Students also learned how to preserve the bones of the chicken wing in order to use them in one of Friday’s lessons!
Ask your student:
What is the difference between the flexor and extensor muscles? (They work together to move the arm/wing, flexor curls the limb, extensor extends it)
What are the two bones of the lower arm/wing? (radius and ulna)
BioSleuths Aurora: Soil Life
Whether you can see them or not there are many things living in the soil. This is one of the concepts your student learned today. Students set up two experiments today to learn not only about where life comes from but also what kinds of organisms live in the soil. Students worked in groups to prepare their first experiment. They placed pieces of chicken in cans with different coverings; they will come back to these cans later in the week to observe what is new. After this experiment they collected soil samples to learn about all the living things inside of it. Many of the students found worms or other critters while they were on this mission.
These curious biosleuths shined light directly over the Burlese-Tullgren funnel to help them understand what organisms live in the ground. “I think I’m going to find more worms in my soil.” hypothesized one of the sleuths.
Ask your student:
How did the light help you find organisms in the Burlese-Tullgren funnel set up? (organisms will tend to move away from the light/heat source, which is downward into the alcohol).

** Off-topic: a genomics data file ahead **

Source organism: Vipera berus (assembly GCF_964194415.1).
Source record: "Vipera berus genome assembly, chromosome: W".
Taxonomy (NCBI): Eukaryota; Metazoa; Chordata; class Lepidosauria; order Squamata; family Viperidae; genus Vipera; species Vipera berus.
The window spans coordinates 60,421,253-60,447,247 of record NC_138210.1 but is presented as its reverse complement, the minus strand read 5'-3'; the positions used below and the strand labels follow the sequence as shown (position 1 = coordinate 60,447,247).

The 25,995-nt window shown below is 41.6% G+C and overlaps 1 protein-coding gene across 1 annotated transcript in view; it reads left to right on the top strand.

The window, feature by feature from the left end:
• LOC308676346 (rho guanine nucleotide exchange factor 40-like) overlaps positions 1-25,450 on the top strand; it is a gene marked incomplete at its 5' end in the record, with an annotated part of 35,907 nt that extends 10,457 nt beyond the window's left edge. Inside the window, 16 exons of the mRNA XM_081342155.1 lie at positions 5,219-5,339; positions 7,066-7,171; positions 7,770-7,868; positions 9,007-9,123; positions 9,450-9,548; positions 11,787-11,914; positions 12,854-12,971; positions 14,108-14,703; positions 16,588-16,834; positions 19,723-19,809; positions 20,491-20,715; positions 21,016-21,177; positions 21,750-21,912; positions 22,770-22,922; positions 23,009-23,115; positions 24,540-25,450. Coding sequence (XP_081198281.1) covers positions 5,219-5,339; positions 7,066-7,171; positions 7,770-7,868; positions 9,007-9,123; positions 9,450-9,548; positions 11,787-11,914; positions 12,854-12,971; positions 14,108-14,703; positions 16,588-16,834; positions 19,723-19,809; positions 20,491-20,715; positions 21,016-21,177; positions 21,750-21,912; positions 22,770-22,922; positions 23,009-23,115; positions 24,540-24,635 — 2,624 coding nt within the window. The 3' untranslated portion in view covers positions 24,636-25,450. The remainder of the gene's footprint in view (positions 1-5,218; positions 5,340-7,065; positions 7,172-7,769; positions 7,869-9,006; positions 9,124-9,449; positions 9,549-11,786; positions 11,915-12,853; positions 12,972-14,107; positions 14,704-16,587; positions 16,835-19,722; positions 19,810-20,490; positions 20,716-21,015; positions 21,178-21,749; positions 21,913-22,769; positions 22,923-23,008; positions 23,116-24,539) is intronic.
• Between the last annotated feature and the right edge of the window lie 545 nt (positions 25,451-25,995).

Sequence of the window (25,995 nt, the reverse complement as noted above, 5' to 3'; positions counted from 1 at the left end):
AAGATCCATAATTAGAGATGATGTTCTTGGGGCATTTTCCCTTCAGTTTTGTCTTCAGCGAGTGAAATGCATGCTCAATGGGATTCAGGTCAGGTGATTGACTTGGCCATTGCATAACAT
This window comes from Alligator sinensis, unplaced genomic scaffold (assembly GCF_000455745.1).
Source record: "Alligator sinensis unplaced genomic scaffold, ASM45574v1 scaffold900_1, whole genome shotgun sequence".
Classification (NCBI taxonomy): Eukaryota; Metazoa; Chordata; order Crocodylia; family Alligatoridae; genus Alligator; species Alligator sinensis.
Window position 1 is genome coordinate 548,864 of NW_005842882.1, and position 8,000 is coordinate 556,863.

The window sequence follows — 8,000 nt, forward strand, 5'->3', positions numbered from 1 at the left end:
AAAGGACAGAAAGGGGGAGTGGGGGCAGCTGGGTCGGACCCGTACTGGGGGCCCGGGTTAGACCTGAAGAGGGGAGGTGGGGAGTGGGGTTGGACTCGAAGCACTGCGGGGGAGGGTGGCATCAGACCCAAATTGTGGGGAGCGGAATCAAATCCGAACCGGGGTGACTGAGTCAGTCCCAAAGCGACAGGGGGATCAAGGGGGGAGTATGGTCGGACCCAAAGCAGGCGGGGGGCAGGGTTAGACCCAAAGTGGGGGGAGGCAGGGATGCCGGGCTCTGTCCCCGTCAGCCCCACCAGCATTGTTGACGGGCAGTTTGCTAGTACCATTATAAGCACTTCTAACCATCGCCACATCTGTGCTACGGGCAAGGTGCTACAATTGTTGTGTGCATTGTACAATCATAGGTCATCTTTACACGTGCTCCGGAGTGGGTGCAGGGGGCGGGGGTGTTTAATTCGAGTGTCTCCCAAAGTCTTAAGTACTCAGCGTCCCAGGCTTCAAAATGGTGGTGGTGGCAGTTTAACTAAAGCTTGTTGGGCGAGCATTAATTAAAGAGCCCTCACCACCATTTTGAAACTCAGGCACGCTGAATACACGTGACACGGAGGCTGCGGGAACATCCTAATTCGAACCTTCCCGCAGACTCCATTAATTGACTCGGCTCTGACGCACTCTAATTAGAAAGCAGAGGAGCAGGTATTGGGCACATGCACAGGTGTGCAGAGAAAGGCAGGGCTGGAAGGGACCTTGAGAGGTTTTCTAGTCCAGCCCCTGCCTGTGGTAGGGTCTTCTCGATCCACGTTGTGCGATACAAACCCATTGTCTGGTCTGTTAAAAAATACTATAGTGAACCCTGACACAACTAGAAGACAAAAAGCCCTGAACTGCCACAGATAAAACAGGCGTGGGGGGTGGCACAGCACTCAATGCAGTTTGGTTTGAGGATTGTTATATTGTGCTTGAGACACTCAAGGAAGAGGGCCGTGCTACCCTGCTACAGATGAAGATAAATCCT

Here are some photos from our first day of Vital Signs at Summer @ IMSA. Ask your students what they are observing in these photos!
Here are some pictures from our first day of programming. Ask your student what is going on in these photos!
The Golden Apples Scholars of Illinois program recognizes talented students who demonstrate the passion and drive to become excellent teachers. This scholarship program provides these scholars with financial stipends, residential summer institutes, and mentoring from a Golden Apple teacher. In exchange, Golden Apple Scholars agree to work in high-needs schools. IMSA and the Golden Apples program have been in partnership for 9 years. This year, IMSA is pleased to host 30 scholars for a four week residential summer institute.
Scholars will be immersed almost immediately in preparing for delivering IMSA’s Statewide Student Initiatives Summer Program, Gold Medal STEM. They will learn both content and pedagogical approaches to engage their learners in a journey through the 2016 Rio Olympic Games through the lens of force and motion.